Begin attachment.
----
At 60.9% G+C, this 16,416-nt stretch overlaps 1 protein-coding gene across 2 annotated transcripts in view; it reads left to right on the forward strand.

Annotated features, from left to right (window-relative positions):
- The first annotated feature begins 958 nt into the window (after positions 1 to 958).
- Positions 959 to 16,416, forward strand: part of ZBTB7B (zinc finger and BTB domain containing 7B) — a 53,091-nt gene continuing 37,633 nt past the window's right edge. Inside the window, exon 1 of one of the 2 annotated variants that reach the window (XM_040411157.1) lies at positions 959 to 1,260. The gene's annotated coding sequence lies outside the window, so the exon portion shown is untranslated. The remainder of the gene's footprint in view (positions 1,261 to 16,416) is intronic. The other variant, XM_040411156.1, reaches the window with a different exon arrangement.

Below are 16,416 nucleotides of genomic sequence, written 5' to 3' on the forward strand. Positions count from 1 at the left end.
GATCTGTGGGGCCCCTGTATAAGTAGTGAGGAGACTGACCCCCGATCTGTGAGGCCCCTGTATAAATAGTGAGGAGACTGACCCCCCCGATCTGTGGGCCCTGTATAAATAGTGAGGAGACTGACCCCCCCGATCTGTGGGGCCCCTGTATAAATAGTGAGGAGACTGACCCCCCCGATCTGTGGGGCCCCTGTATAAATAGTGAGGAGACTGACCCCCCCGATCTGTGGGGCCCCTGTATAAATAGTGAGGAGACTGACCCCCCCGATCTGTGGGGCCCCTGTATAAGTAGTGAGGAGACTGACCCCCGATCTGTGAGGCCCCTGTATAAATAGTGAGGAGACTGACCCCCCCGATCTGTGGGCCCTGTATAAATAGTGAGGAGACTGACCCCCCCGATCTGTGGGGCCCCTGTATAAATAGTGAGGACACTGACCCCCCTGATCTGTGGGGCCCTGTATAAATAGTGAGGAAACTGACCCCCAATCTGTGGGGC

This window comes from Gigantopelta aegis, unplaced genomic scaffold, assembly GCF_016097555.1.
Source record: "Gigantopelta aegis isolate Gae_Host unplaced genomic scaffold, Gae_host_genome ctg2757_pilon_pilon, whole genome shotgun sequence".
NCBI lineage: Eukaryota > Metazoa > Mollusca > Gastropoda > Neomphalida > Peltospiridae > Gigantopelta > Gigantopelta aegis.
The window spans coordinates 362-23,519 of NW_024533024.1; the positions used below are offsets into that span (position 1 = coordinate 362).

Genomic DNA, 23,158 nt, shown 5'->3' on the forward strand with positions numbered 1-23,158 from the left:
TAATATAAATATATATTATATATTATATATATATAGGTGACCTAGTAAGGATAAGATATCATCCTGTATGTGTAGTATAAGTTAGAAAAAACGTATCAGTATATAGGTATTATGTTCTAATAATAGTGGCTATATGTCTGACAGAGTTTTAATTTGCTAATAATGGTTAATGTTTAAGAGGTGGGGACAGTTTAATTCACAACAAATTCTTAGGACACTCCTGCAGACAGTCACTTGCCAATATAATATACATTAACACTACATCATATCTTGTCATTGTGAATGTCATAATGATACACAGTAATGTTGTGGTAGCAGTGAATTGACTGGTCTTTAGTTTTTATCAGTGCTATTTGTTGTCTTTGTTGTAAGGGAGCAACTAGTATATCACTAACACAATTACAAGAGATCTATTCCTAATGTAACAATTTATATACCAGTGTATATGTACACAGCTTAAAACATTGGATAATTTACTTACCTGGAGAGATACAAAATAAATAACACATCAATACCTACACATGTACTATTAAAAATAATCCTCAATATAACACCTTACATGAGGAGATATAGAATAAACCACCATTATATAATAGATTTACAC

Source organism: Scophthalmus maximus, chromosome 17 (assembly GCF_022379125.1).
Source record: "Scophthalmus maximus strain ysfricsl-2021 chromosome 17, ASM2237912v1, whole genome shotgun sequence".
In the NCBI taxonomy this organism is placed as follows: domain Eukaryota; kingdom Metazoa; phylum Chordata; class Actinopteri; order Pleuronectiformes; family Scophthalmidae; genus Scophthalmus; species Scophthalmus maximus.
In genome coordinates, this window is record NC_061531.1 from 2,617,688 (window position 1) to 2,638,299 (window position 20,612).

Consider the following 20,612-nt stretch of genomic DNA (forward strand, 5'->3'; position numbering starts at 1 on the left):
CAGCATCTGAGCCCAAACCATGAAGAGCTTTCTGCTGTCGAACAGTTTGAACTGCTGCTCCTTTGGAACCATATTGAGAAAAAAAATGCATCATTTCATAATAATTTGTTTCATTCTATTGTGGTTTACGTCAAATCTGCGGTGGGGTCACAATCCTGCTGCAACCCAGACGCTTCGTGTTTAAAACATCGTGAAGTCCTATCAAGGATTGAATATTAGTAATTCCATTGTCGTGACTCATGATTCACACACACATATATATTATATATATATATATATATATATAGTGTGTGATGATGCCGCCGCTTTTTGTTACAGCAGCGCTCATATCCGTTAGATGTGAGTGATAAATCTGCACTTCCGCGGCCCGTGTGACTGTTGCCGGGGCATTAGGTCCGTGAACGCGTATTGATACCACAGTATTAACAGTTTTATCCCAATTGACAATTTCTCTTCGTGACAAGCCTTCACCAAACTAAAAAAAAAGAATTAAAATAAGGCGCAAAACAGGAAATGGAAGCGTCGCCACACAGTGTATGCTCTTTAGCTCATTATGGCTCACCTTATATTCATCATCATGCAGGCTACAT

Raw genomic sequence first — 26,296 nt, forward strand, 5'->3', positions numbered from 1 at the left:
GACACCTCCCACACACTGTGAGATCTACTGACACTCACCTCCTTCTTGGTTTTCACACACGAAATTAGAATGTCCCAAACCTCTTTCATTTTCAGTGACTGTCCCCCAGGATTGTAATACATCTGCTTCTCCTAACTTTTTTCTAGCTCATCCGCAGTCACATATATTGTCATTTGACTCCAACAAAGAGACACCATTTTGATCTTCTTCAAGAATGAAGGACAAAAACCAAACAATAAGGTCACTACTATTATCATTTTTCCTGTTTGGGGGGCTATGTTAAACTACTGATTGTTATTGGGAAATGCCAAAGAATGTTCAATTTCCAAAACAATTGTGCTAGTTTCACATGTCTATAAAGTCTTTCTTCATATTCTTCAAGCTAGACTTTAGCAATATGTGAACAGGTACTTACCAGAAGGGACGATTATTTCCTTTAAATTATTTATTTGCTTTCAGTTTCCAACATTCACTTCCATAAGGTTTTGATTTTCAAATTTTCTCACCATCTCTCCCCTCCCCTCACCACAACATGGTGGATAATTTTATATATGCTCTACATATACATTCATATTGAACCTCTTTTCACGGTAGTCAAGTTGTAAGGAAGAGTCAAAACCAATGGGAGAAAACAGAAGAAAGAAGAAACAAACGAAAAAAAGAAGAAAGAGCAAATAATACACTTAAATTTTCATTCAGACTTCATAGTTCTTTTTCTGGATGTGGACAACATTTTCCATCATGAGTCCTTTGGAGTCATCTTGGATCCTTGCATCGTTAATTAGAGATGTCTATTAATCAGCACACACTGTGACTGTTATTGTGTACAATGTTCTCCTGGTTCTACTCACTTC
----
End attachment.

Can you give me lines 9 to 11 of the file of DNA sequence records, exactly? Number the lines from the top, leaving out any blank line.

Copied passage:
NCBI lineage: Eukaryota > Metazoa > Mollusca > Gastropoda > Neomphalida > Peltospiridae > Gigantopelta > Gigantopelta aegis.
The window spans coordinates 362-23,519 of NW_024533024.1; the positions used below are offsets into that span (position 1 = coordinate 362).

Genomic DNA, 23,158 nt, shown 5'->3' on the forward strand with positions numbered 1-23,158 from the left: